Unboxing and Overview
PrimoChill does operate a web shop, however the shipping packaging had my delivery address noted on both sides so for my privacy we will begin with the product packaging itself. For those curious, the package arrived in a bubble wrap flexible envelope so it was not the best shipping packaging necessarily given there were some dents to the box inside as seen below. Click on the thumbnails to view in full size.
There is a plastic wrap all around the packaging to keep it dust free, and removing it we get our first good look at the product box. PrimoChill is using a black and pink color scheme here with the company and product name on the front along with a printed render of the product inside, and this continues on the back with specs and another illustration of the radiator profile with some dimensions listed. We see here that the EximoSX is a 30 mm thick class of radiators. No seals or secondary flaps here, and the lack of a shipping box has potentially led to the small dents in the packaging here.
Open the packaging and we see that it is in fact merely an outer sleeve only, with an internal cardboard box that houses the actual radiator and accessories. This box is mostly unmarked and has a sticker that also acts as a warning label with a note to use the provided screws only, but assumes that you understand it is with 25 mm thick fans in mind already. Open the box and we see the radiator itself in a bubble wrap, and accessories in ziplock bags on the side held inside a taped piece of cardboard so it does not hit the radiator frame or fins in any way. PrimoChill provides two stick-on logo stickers, 12 metal washers, 4 x 6 mm long, and 12 x 30 mm long stainless steel screws with a Phillips head each. The washers are a nice touch and will help with cases that have larger, universal fan holes wherein the screw heads can pass right through. The reason we only see 4 short screws here is, and I quote, “The short screws are needed when mounting the radiator directly to the case and the fans are on the other side of the radiator. When mounting to the case like this only the 4 corners of the radiator need to be secured, not each fan hole support. We have tested this and it supports with no issues what so ever.” I would have still preferred to see 12 short screws for peace of mind, but fair enough.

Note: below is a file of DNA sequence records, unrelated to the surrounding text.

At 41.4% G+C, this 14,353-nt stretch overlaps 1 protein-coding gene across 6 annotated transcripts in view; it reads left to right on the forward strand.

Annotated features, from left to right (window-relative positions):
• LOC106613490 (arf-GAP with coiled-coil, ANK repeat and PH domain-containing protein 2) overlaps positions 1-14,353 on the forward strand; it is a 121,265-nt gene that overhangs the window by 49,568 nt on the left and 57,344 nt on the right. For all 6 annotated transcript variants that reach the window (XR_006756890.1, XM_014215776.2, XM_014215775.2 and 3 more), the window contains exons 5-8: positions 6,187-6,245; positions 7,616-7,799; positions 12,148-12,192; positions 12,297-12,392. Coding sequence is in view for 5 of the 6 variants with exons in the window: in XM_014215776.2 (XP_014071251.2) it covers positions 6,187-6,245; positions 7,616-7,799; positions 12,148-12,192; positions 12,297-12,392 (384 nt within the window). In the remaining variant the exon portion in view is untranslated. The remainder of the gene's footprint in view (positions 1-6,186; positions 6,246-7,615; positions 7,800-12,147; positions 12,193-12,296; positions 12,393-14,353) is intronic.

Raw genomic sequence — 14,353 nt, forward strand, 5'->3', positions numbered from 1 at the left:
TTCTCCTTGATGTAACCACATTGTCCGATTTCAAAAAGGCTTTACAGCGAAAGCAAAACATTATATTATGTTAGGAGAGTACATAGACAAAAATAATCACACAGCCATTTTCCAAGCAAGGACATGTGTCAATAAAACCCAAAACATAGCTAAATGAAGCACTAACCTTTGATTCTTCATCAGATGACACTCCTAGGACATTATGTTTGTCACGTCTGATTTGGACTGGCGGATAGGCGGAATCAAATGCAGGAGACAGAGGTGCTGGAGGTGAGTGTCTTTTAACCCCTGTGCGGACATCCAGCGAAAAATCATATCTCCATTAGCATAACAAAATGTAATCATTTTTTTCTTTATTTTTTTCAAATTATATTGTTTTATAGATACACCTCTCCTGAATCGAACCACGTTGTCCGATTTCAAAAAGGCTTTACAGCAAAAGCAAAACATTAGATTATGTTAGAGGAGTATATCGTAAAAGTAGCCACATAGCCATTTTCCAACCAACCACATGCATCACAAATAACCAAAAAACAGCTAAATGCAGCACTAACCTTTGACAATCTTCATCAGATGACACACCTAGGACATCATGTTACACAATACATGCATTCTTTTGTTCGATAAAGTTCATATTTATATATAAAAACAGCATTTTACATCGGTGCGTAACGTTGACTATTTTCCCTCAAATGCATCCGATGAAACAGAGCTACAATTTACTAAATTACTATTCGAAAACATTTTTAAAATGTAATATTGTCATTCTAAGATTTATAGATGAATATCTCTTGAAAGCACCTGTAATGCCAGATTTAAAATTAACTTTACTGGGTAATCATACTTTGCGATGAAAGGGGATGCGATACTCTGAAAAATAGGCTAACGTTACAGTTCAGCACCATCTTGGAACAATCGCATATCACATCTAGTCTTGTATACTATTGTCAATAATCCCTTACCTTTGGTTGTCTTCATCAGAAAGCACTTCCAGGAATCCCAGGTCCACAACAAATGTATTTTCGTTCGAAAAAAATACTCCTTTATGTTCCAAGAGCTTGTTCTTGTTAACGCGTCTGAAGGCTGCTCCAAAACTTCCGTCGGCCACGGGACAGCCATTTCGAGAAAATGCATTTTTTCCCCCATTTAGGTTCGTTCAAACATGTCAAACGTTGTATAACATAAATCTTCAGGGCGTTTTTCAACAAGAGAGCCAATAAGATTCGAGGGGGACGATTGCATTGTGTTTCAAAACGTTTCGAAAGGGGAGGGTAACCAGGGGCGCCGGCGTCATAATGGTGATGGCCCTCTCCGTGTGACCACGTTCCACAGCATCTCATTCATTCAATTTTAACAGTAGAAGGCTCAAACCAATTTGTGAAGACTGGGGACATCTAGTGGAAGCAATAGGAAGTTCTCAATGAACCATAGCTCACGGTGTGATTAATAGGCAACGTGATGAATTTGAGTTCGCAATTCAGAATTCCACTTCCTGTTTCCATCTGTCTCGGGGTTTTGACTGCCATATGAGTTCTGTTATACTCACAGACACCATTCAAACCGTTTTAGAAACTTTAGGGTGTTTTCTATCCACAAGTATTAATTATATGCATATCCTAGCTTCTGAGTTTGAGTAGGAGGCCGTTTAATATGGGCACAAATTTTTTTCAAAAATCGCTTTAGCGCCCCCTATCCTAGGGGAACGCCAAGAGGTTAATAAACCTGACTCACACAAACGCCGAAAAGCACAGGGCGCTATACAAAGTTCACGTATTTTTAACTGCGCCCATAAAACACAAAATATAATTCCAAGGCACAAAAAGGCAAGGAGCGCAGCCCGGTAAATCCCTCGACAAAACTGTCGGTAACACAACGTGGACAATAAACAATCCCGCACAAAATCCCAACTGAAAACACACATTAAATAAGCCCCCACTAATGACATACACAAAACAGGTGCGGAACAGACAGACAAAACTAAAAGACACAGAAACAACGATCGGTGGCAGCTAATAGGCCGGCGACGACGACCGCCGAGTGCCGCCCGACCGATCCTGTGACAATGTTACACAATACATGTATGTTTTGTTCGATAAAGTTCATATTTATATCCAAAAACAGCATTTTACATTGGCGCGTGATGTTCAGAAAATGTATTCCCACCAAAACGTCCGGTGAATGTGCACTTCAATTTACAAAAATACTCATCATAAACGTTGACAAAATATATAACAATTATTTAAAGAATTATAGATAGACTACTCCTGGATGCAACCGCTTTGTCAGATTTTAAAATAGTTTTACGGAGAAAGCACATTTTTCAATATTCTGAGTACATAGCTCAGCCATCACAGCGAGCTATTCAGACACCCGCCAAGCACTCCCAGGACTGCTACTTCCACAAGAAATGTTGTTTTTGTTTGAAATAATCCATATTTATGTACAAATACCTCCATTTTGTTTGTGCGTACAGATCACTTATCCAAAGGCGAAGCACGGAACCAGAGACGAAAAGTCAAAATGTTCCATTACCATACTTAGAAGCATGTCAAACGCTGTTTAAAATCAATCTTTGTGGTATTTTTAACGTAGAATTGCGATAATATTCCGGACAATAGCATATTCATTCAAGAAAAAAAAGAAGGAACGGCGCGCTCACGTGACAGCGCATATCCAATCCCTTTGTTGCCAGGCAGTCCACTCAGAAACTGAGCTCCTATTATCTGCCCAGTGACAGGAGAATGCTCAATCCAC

Having taken the radiator out of the bubble wrap, we can now see it is indeed 30 mm thick, while also being 120 mm wide which will all help with increased case compatibility. The radiator is slightly longer than average at 395 mm measured so as long as cases have accounted for radiator end tanks, you should be okay still. The EximoSX has only two ports, both G1/4″ threaded, and there are two circular spaces on the other side where the provided logo stickers go so that way you can have the logo the right way up no matter how you orient the radiator or simply leave it off for an even cleaner look. The finish is excellent on this sample, with a subtle powder coat done locally on the radiator that is otherwise manufactured in Asia. I would call this a toned down “Dark Matter” finish that Black Ice employed temporarily, and I dare say this is among the best radiator finishes I have experienced ever.